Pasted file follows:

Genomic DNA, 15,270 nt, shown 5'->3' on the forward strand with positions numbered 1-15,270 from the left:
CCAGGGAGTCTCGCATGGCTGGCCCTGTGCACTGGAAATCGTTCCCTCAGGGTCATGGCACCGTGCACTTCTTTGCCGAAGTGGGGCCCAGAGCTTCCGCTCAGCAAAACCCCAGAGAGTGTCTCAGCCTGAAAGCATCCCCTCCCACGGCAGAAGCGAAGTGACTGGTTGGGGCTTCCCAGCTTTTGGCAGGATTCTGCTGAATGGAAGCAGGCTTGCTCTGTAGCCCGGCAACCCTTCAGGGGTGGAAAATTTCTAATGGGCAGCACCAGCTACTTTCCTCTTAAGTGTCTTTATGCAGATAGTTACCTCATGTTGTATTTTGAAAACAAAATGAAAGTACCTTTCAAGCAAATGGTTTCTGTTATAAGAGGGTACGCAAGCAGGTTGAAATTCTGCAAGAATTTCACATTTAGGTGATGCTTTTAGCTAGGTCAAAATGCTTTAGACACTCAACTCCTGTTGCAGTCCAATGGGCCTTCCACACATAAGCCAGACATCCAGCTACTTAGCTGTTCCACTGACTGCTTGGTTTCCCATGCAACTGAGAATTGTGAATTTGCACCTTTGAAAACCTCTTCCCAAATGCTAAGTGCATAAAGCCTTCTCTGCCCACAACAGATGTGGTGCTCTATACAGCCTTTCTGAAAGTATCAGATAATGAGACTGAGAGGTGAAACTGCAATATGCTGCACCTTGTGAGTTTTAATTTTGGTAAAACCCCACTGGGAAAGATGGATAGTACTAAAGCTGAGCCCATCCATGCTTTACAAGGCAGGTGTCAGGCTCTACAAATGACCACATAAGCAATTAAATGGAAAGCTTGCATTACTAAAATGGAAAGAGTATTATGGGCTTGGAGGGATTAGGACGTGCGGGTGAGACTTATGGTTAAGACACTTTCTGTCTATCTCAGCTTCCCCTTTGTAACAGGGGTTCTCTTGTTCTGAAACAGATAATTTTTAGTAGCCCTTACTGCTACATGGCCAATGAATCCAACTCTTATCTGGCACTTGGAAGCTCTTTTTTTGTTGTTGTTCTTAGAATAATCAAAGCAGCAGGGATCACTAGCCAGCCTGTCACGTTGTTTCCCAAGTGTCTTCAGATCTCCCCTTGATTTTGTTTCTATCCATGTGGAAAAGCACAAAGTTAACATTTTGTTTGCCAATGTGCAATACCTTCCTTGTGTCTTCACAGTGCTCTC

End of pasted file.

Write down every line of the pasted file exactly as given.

Genomic DNA, 15,270 nt, shown 5'->3' on the forward strand with positions numbered 1-15,270 from the left:
CCAGGGAGTCTCGCATGGCTGGCCCTGTGCACTGGAAATCGTTCCCTCAGGGTCATGGCACCGTGCACTTCTTTGCCGAAGTGGGGCCCAGAGCTTCCGCTCAGCAAAACCCCAGAGAGTGTCTCAGCCTGAAAGCATCCCCTCCCACGGCAGAAGCGAAGTGACTGGTTGGGGCTTCCCAGCTTTTGGCAGGATTCTGCTGAATGGAAGCAGGCTTGCTCTGTAGCCCGGCAACCCTTCAGGGGTGGAAAATTTCTAATGGGCAGCACCAGCTACTTTCCTCTTAAGTGTCTTTATGCAGATAGTTACCTCATGTTGTATTTTGAAAACAAAATGAAAGTACCTTTCAAGCAAATGGTTTCTGTTATAAGAGGGTACGCAAGCAGGTTGAAATTCTGCAAGAATTTCACATTTAGGTGATGCTTTTAGCTAGGTCAAAATGCTTTAGACACTCAACTCCTGTTGCAGTCCAATGGGCCTTCCACACATAAGCCAGACATCCAGCTACTTAGCTGTTCCACTGACTGCTTGGTTTCCCATGCAACTGAGAATTGTGAATTTGCACCTTTGAAAACCTCTTCCCAAATGCTAAGTGCATAAAGCCTTCTCTGCCCACAACAGATGTGGTGCTCTATACAGCCTTTCTGAAAGTATCAGATAATGAGACTGAGAGGTGAAACTGCAATATGCTGCACCTTGTGAGTTTTAATTTTGGTAAAACCCCACTGGGAAAGATGGATAGTACTAAAGCTGAGCCCATCCATGCTTTACAAGGCAGGTGTCAGGCTCTACAAATGACCACATAAGCAATTAAATGGAAAGCTTGCATTACTAAAATGGAAAGAGTATTATGGGCTTGGAGGGATTAGGACGTGCGGGTGAGACTTATGGTTAAGACACTTTCTGTCTATCTCAGCTTCCCCTTTGTAACAGGGGTTCTCTTGTTCTGAAACAGATAATTTTTAGTAGCCCTTACTGCTACATGGCCAATGAATCCAACTCTTATCTGGCACTTGGAAGCTCTTTTTTTGTTGTTGTTCTTAGAATAATCAAAGCAGCAGGGATCACTAGCCAGCCTGTCACGTTGTTTCCCAAGTGTCTTCAGATCTCCCCTTGATTTTGTTTCTATCCATGTGGAAAAGCACAAAGTTAACATTTTGTTTGCCAATGTGCAATACCTTCCTTGTGTCTTCACAGTGCTCTC